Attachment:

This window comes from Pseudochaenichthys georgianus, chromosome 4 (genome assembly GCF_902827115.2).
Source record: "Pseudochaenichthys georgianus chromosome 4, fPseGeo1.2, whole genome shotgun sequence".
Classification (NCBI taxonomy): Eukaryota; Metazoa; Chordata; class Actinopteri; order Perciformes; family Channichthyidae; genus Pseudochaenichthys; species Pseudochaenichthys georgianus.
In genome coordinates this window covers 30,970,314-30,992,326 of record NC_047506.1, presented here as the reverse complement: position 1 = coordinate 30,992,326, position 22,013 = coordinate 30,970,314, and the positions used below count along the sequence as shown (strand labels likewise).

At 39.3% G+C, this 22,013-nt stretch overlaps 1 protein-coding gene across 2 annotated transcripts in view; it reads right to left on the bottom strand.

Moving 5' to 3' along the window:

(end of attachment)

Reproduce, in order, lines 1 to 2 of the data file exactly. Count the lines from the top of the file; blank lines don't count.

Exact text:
This window comes from Pseudochaenichthys georgianus, chromosome 4 (genome assembly GCF_902827115.2).
Source record: "Pseudochaenichthys georgianus chromosome 4, fPseGeo1.2, whole genome shotgun sequence".